You are herecontent / Pakistan an Early Test of Obama’s Approach
Pakistan an Early Test of Obama’s Approach
Vice President Joseph R. Biden is a famously garrulous guy. As chairman of the Senate Foreign Relations Committee, he would talk endlessly about what went wrong in Iraq or how to engage Iran, offering tutorials on the modern histories of those countries, and winding around to a seven-point plans about what needs to happen next.
So it was pretty noticeable on Sunday, when Bob Schieffer of CBS asked Mr. Biden a seemingly straightforward question about whether the United States would notify Pakistan before sending forces on cross-border raids to capture or kill al Qaeda or insurgents from the country’s ungovernable tribal areas, that Mr. Biden shut up.
“I can’t respond to that question,” he said sharply. “I’m not going to respond to that question.”
For the past week the news about the Obama administration has been contained in its announcements about what will change: the order signed last week to close the detention center at Guantánamo Bay within a year, the statement by the nominee for attorney general that he considered waterboarding to be torture.
But equally revealing are the silences about some Bush administration policies that Mr. Obama and his team are clearly in no rush to terminate. The not-so-covert attacks into Pakistani territory are a prime example.
There, in the territory that Mr. Obama keeps calling the true “central front” in the war on terror, the early signals suggest that Mr. Obama plans to keep up the military pressure. It will be an interesting test. After several days in which the new secretary of the state, Hillary Rodham Clinton, has heralded the arrival of “smart power” to the State Department — implying that the kind exercised by the previous occupants was something else — one big question about the new Obama team is under what conditions they plan to make use of old-fashioned hard power.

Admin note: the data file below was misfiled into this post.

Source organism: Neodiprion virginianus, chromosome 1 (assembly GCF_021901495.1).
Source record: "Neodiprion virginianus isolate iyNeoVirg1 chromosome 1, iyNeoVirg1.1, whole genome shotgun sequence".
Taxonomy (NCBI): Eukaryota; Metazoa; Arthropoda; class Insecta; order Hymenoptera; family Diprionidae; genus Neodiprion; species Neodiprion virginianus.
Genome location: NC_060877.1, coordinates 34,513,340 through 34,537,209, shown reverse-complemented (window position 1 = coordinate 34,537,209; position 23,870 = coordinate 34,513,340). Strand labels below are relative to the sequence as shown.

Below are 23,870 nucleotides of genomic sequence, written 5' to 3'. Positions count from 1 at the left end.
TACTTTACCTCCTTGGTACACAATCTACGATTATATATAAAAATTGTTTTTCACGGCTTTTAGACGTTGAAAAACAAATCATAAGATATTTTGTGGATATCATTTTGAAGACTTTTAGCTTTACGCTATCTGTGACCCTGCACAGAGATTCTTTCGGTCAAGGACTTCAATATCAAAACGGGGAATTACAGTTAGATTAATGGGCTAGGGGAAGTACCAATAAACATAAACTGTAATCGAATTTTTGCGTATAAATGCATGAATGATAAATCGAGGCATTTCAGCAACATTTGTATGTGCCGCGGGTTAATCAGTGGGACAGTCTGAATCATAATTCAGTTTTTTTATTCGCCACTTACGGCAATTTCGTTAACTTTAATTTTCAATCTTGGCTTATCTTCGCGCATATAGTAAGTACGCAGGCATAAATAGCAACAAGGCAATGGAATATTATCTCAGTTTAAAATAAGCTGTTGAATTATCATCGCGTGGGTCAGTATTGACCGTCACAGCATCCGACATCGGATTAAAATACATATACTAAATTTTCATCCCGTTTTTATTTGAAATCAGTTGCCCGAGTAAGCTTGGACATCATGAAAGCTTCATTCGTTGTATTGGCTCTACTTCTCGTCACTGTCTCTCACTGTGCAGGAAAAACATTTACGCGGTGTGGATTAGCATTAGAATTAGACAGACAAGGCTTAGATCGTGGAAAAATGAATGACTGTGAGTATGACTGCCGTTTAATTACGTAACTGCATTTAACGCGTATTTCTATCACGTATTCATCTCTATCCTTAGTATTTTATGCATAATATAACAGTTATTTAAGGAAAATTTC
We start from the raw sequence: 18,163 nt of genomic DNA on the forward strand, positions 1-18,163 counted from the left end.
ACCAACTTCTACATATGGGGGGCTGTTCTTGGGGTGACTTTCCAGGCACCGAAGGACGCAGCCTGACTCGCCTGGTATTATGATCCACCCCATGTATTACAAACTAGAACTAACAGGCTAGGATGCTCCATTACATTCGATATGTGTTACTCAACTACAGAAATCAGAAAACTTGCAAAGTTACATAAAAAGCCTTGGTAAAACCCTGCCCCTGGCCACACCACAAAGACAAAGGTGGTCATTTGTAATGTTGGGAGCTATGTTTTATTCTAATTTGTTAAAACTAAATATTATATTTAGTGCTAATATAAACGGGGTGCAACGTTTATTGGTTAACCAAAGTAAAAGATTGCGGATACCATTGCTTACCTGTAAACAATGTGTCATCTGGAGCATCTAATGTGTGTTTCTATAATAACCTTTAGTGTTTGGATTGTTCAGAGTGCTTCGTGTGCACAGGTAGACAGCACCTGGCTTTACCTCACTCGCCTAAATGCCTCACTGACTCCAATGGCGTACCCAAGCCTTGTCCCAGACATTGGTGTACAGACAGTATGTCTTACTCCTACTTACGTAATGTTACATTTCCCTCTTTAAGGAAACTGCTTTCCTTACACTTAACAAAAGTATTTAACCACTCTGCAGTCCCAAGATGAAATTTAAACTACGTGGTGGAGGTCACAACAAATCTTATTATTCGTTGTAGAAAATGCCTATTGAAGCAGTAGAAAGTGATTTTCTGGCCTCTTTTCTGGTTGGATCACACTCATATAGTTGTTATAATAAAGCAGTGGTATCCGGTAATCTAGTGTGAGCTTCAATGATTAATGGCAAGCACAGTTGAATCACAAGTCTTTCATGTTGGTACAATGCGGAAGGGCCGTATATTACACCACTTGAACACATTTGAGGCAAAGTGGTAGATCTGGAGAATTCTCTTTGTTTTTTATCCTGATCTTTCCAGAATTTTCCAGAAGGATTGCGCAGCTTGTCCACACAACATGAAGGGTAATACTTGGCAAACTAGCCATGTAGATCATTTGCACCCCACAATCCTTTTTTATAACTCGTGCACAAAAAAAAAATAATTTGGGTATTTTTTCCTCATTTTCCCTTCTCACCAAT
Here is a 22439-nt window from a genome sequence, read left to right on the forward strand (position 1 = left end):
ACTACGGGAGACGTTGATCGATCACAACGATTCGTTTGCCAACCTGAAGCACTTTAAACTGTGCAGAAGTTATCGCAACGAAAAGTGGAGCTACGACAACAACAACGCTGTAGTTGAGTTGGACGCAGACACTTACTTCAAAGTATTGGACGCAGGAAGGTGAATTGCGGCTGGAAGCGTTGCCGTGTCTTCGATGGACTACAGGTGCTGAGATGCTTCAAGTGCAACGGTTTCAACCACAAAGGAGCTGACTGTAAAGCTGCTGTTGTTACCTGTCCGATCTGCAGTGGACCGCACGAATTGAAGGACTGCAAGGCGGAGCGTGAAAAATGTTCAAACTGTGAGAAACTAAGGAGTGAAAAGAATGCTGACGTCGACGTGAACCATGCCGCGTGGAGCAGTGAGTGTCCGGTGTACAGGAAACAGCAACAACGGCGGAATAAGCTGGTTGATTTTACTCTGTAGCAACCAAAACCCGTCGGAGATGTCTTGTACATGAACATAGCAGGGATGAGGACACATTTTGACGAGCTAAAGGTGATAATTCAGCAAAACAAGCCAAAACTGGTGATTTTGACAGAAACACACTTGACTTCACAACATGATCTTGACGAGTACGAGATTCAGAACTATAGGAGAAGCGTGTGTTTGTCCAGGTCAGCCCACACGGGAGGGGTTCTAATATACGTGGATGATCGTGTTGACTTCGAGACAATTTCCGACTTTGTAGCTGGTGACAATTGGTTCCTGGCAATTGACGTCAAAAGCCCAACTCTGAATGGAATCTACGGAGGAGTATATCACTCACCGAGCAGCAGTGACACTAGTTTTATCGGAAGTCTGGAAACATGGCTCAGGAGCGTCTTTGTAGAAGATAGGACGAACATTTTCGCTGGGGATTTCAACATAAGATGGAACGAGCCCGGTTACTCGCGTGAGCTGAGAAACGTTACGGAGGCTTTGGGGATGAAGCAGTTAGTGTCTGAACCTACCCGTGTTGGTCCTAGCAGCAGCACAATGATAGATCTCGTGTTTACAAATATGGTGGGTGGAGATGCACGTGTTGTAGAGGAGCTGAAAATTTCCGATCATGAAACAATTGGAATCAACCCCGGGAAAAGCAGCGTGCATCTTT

Pakistan and Afghanistan are almost certainly the places where that question will play out first. The immediate issue facing Mr. Obama as he descends into the Situation Room to begin weighing the options — the first meeting was held on Friday, and reached no conclusions — is whether he plans to continue the operations over the border into the territory of Pakistan, an ally, that President Bush secretly authorized last July.
Mr. Bush acted out of enormous frustration with President Pervez Musharraf of Pakistan, who left office under duress the next month. Pakistan had been unwilling or unable to clear out the Taliban and other insurgents operating in the tribal areas and Waziristan.
Mr. Bush’s intelligence chiefs told him that Pakistani policy was to support both sides of the war , fighting the Taliban some days, and supporting their operations into Afghanistan on others, out of fear that they were the only hedge against the creeping influence of India in the southern part of Afghanistan. Pakistan’s fear is that if the Americans give up on Afghanistan, and despite Mr. Obama’s assurances, they suspect the United States will, India will move in to surround Pakistan, and ultimately crush it.